“Now the man Moses was very humble, more so than anyone else on the face of the earth” (Num. 12:3). We remember Moses as God’s chosen leader for the children of Israel to bring them out of Egyptian bondage and through the wilderness to the edge of the Promised Land. But what was Moses’ occupation? For forty years before appearing in front of Pharaoh, he shepherded flocks in the desert. Moses’ time shepherding flocks in the desert prepared him to lead God’s people, shepherding them through the wilderness where they faced harsh physical conditions and threats from enemies. In the harsh climate of the deserts of the Middle East, the shepherd cared for the flock making sure they found water, food, and shelter, as well as protecting them from potential threats. Moses’time as a shepherd prepared him for the role that God chose for him to deliver and lead Israel. In the same way, however, Moses’ time in the desert herding sheep and goats formed his character: “Now the man Moses was very humble.” How so? The climate of the desert is incredibly harsh. Temperatures can fluctuate as much as eighty degrees; the scorching heat of the sun can give way to the cold of the desert night. Water and food are not found in ready supply; the sheep and goats rely exclusively on the shepherd to find them sustenance. The desert presents the threat to a flock of enemies, both four-footed and two, that the shepherd must protect them from. These are the brutal conditions faced by the shepherd in the desert. His life and that of his flock faced imminent dangers within its wild expanse. The desert served as God’s classroom in the Bible. God takes people into the desert to teach them and build their character. One of the principal lessons that He imparts to them in the desert: humility. There are no “self-made individuals” in the desert. Lone rangers cannot exist there. You cannot overcome the harsh and threatening conditions by yourself. It humbles a person. Moses spent forty years in the desert, and he learned this lesson well. He understood the need for decisive action in leading the children of Israel, but he also recognized his need to take advice and rely on others. He was humble. He learned the lesson of the desert: one cannot survive alone. Community is essential. The lessons of the desert often fly in the face of the rugged individualism we honor in our Western culture. That individualism often spills over into our spirituality where we view things Asus and God. Such attitudes are absent within the spirituality of the Bible. God still leads us into the wilderness to teach us humility and the foolishness of self-reliance. He used Moses mightily for His purposes and glory because Moses learned humility. Do we allow Him to build the same character within us by leading us into the desert?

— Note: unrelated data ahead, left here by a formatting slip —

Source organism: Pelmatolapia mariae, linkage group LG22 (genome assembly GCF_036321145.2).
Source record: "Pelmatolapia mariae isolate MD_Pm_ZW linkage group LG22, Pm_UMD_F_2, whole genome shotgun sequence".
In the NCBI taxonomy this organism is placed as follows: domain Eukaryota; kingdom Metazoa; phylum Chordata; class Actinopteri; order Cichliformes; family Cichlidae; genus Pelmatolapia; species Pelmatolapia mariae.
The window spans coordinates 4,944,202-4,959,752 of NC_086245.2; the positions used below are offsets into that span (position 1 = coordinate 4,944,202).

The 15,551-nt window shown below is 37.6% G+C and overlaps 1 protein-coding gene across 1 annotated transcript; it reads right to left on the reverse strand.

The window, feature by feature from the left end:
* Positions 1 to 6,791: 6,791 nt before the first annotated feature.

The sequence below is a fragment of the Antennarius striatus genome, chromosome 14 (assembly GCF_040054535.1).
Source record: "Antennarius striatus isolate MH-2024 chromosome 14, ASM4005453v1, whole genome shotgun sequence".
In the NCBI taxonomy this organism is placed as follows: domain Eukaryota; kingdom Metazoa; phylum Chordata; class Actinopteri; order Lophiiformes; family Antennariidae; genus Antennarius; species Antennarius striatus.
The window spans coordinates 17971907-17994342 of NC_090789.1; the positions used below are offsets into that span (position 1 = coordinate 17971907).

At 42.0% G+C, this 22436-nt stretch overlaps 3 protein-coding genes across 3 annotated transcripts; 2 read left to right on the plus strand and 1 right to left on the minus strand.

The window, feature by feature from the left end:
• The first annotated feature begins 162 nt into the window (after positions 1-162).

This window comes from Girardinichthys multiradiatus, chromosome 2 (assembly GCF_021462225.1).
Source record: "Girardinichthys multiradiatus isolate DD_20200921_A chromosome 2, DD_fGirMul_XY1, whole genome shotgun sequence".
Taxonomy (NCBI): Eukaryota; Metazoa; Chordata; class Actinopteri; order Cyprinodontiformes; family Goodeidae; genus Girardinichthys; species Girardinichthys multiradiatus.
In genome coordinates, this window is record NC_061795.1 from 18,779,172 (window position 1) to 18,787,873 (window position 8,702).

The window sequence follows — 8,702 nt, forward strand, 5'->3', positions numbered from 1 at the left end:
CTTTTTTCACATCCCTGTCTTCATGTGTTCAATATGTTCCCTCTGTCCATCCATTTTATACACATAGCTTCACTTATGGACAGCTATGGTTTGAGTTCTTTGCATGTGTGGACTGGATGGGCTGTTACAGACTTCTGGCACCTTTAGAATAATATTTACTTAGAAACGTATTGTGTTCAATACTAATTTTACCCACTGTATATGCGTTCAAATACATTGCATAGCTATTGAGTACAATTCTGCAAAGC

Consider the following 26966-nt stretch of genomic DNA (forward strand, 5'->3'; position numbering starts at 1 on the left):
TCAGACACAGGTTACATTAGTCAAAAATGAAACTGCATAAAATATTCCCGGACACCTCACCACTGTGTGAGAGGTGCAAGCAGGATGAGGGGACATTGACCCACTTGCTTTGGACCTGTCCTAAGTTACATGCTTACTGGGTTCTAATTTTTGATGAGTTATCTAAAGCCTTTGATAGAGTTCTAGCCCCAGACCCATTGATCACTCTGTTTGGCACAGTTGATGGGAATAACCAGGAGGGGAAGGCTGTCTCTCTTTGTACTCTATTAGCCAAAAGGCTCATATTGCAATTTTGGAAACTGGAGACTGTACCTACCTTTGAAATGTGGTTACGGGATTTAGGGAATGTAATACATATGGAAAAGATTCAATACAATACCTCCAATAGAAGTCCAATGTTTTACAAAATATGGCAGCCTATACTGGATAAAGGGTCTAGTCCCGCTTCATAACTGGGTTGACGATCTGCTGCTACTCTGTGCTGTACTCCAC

Father, in every place You lead, may I learn to rely upon You and others. May I never become arrogant or self-reliant in anything I do. May I always recognize my dependence upon You and those around me. Amen